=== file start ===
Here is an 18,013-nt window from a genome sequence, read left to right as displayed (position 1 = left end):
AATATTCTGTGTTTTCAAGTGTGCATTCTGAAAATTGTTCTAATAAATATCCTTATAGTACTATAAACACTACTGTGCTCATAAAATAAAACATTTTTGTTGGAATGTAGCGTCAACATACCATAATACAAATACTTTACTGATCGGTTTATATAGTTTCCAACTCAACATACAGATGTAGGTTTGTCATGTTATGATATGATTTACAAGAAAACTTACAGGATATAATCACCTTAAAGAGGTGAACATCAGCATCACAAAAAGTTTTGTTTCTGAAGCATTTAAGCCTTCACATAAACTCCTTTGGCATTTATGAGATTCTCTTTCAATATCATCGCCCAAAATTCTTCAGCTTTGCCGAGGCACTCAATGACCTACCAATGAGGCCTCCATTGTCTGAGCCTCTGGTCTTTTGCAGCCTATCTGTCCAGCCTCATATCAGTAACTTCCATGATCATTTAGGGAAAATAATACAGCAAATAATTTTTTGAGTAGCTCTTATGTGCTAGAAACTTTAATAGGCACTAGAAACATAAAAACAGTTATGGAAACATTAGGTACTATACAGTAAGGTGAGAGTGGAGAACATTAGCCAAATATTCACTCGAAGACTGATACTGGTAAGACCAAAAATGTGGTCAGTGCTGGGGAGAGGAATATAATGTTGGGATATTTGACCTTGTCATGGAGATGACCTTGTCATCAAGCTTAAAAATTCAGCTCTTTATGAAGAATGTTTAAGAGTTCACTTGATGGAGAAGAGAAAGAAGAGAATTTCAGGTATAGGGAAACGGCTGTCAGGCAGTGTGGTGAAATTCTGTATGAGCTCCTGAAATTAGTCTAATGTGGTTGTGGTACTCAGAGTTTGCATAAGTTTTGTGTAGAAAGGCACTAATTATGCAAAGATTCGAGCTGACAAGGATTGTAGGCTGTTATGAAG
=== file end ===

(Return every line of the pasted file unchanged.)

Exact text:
Here is an 18,013-nt window from a genome sequence, read left to right as displayed (position 1 = left end):
AATATTCTGTGTTTTCAAGTGTGCATTCTGAAAATTGTTCTAATAAATATCCTTATAGTACTATAAACACTACTGTGCTCATAAAATAAAACATTTTTGTTGGAATGTAGCGTCAACATACCATAATACAAATACTTTACTGATCGGTTTATATAGTTTCCAACTCAACATACAGATGTAGGTTTGTCATGTTATGATATGATTTACAAGAAAACTTACAGGATATAATCACCTTAAAGAGGTGAACATCAGCATCACAAAAAGTTTTGTTTCTGAAGCATTTAAGCCTTCACATAAACTCCTTTGGCATTTATGAGATTCTCTTTCAATATCATCGCCCAAAATTCTTCAGCTTTGCCGAGGCACTCAATGACCTACCAATGAGGCCTCCATTGTCTGAGCCTCTGGTCTTTTGCAGCCTATCTGTCCAGCCTCATATCAGTAACTTCCATGATCATTTAGGGAAAATAATACAGCAAATAATTTTTTGAGTAGCTCTTATGTGCTAGAAACTTTAATAGGCACTAGAAACATAAAAACAGTTATGGAAACATTAGGTACTATACAGTAAGGTGAGAGTGGAGAACATTAGCCAAATATTCACTCGAAGACTGATACTGGTAAGACCAAAAATGTGGTCAGTGCTGGGGAGAGGAATATAATGTTGGGATATTTGACCTTGTCATGGAGATGACCTTGTCATCAAGCTTAAAAATTCAGCTCTTTATGAAGAATGTTTAAGAGTTCACTTGATGGAGAAGAGAAAGAAGAGAATTTCAGGTATAGGGAAACGGCTGTCAGGCAGTGTGGTGAAATTCTGTATGAGCTCCTGAAATTAGTCTAATGTGGTTGTGGTACTCAGAGTTTGCATAAGTTTTGTGTAGAAAGGCACTAATTATGCAAAGATTCGAGCTGACAAGGATTGTAGGCTGTTATGAAG